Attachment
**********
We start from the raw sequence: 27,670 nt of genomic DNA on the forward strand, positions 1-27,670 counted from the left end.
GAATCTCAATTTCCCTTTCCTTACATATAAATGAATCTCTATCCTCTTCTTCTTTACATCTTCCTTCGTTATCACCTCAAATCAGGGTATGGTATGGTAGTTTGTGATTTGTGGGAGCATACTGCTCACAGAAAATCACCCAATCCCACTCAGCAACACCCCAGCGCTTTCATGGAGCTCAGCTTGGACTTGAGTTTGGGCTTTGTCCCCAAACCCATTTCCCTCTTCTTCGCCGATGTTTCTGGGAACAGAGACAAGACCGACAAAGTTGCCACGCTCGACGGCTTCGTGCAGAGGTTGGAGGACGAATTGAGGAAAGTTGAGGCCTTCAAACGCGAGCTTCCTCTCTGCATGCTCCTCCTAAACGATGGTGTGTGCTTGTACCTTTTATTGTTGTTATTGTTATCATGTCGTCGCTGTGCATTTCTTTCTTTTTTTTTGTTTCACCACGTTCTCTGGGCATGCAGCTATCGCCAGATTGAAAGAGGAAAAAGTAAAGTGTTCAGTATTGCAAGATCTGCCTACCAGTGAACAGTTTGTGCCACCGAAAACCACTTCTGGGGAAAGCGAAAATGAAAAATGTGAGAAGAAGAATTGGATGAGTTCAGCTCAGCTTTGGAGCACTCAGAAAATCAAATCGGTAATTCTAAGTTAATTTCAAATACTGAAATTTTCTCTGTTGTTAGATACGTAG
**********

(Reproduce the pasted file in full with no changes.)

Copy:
We start from the raw sequence: 27,670 nt of genomic DNA on the forward strand, positions 1-27,670 counted from the left end.
GAATCTCAATTTCCCTTTCCTTACATATAAATGAATCTCTATCCTCTTCTTCTTTACATCTTCCTTCGTTATCACCTCAAATCAGGGTATGGTATGGTAGTTTGTGATTTGTGGGAGCATACTGCTCACAGAAAATCACCCAATCCCACTCAGCAACACCCCAGCGCTTTCATGGAGCTCAGCTTGGACTTGAGTTTGGGCTTTGTCCCCAAACCCATTTCCCTCTTCTTCGCCGATGTTTCTGGGAACAGAGACAAGACCGACAAAGTTGCCACGCTCGACGGCTTCGTGCAGAGGTTGGAGGACGAATTGAGGAAAGTTGAGGCCTTCAAACGCGAGCTTCCTCTCTGCATGCTCCTCCTAAACGATGGTGTGTGCTTGTACCTTTTATTGTTGTTATTGTTATCATGTCGTCGCTGTGCATTTCTTTCTTTTTTTTTGTTTCACCACGTTCTCTGGGCATGCAGCTATCGCCAGATTGAAAGAGGAAAAAGTAAAGTGTTCAGTATTGCAAGATCTGCCTACCAGTGAACAGTTTGTGCCACCGAAAACCACTTCTGGGGAAAGCGAAAATGAAAAATGTGAGAAGAAGAATTGGATGAGTTCAGCTCAGCTTTGGAGCACTCAGAAAATCAAATCGGTAATTCTAAGTTAATTTCAAATACTGAAATTTTCTCTGTTGTTAGATACGTAG